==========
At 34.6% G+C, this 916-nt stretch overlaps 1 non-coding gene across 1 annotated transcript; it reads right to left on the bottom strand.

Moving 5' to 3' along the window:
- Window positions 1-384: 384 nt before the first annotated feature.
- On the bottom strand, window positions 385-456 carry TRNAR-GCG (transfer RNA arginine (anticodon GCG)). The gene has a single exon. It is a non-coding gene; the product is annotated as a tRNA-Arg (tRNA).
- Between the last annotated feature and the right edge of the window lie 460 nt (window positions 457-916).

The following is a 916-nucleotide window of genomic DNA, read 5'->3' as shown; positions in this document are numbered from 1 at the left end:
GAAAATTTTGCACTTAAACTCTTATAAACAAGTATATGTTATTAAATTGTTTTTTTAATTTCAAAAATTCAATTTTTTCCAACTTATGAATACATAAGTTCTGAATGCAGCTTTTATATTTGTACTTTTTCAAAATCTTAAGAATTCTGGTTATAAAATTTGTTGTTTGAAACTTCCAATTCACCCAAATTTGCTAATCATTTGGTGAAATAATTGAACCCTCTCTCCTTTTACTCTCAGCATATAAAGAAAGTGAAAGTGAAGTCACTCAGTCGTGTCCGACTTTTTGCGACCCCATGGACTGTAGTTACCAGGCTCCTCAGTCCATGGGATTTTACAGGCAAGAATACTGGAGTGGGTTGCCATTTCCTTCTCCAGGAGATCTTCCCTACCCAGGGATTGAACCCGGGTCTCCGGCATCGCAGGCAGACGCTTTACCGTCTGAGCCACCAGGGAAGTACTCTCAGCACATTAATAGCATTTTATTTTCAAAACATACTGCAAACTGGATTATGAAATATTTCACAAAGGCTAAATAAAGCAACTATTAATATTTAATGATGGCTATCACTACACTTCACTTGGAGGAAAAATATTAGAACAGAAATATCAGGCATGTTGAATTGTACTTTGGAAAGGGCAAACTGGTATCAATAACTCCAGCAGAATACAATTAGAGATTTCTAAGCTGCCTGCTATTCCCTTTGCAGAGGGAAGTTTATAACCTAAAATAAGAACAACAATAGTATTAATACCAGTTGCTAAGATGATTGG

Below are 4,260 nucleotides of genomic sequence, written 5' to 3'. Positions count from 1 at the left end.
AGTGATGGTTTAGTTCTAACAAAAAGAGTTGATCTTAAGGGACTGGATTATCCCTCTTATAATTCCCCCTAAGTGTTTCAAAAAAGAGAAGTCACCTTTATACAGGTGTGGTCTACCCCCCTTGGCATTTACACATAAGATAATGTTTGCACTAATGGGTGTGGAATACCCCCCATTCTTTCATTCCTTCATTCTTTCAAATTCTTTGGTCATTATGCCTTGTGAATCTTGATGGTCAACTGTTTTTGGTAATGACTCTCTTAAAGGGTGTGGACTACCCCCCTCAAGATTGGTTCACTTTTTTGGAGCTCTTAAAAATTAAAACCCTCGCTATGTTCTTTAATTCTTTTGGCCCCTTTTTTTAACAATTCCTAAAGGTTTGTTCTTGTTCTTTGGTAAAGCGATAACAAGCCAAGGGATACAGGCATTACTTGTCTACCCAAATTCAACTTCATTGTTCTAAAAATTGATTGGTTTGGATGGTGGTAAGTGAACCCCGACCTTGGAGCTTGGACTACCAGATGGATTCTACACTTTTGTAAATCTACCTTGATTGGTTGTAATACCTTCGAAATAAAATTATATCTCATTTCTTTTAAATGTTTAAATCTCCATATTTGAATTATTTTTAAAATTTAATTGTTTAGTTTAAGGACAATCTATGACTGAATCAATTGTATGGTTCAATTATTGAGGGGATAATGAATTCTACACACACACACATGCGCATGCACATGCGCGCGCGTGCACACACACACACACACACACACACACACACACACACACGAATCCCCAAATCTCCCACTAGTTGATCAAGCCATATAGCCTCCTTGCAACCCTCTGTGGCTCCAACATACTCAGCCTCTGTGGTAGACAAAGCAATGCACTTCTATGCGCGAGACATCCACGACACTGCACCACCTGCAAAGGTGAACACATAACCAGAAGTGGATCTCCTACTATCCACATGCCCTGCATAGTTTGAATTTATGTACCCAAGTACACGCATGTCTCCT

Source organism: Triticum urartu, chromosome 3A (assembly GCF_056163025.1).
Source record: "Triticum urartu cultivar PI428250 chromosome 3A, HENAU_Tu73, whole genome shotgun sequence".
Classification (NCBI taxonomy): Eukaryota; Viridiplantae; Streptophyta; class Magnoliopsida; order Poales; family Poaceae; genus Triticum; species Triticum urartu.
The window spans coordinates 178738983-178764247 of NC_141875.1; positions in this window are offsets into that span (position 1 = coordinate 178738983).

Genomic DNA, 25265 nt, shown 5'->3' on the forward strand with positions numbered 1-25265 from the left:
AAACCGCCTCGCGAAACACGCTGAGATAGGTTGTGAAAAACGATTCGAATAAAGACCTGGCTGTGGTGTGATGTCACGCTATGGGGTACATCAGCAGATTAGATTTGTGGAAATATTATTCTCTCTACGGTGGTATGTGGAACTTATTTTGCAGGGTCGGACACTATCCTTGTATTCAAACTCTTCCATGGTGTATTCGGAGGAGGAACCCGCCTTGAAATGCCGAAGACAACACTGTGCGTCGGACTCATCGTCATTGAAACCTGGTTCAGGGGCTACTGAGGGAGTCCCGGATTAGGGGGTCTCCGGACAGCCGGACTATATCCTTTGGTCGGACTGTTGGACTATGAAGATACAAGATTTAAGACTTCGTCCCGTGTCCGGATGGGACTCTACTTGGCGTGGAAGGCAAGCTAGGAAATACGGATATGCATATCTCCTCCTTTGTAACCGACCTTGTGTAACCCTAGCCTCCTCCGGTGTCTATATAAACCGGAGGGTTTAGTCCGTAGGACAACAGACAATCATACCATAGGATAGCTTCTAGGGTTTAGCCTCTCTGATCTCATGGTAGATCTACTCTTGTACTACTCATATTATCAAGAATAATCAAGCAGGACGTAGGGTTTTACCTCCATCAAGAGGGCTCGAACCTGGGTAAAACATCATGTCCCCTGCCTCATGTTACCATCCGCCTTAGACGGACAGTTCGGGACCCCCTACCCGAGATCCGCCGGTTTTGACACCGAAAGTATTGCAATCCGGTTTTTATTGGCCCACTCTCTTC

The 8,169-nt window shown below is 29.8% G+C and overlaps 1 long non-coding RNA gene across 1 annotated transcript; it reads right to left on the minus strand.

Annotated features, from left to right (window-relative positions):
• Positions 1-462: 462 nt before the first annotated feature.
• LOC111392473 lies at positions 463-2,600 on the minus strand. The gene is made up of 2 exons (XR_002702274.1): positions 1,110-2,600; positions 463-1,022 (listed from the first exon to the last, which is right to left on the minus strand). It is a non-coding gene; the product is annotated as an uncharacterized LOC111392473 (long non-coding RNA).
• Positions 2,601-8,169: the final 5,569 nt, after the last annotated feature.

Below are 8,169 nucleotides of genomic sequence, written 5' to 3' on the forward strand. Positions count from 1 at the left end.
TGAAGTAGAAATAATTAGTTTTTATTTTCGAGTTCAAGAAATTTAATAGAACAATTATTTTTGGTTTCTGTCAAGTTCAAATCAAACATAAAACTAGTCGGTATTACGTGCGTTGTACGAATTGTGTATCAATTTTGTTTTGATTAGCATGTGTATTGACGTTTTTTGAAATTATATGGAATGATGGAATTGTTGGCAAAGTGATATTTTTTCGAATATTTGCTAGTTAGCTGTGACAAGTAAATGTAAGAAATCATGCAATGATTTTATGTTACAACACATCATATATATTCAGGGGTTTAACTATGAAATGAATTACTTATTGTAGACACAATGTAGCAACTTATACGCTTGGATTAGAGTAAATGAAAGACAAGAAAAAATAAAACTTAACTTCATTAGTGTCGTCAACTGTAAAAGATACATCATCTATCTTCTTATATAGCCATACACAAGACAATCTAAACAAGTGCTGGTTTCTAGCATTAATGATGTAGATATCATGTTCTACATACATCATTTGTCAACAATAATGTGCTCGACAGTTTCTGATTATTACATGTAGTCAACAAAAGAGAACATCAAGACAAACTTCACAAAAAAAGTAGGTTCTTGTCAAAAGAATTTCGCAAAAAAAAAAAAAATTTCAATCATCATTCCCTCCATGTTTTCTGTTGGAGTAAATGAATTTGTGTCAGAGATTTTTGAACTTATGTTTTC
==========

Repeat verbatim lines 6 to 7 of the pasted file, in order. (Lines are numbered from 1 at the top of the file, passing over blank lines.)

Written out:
The following is a 916-nucleotide window of genomic DNA, read 5'->3' as shown; positions in this document are numbered from 1 at the left end:
GAAAATTTTGCACTTAAACTCTTATAAACAAGTATATGTTATTAAATTGTTTTTTTAATTTCAAAAATTCAATTTTTTCCAACTTATGAATACATAAGTTCTGAATGCAGCTTTTATATTTGTACTTTTTCAAAATCTTAAGAATTCTGGTTATAAAATTTGTTGTTTGAAACTTCCAATTCACCCAAATTTGCTAATCATTTGGTGAAATAATTGAACCCTCTCTCCTTTTACTCTCAGCATATAAAGAAAGTGAAAGTGAAGTCACTCAGTCGTGTCCGACTTTTTGCGACCCCATGGACTGTAGTTACCAGGCTCCTCAGTCCATGGGATTTTACAGGCAAGAATACTGGAGTGGGTTGCCATTTCCTTCTCCAGGAGATCTTCCCTACCCAGGGATTGAACCCGGGTCTCCGGCATCGCAGGCAGACGCTTTACCGTCTGAGCCACCAGGGAAGTACTCTCAGCACATTAATAGCATTTTATTTTCAAAACATACTGCAAACTGGATTATGAAATATTTCACAAAGGCTAAATAAAGCAACTATTAATATTTAATGATGGCTATCACTACACTTCACTTGGAGGAAAAATATTAGAACAGAAATATCAGGCATGTTGAATTGTACTTTGGAAAGGGCAAACTGGTATCAATAACTCCAGCAGAATACAATTAGAGATTTCTAAGCTGCCTGCTATTCCCTTTGCAGAGGGAAGTTTATAACCTAAAATAAGAACAACAATAGTATTAATACCAGTTGCTAAGATGATTGG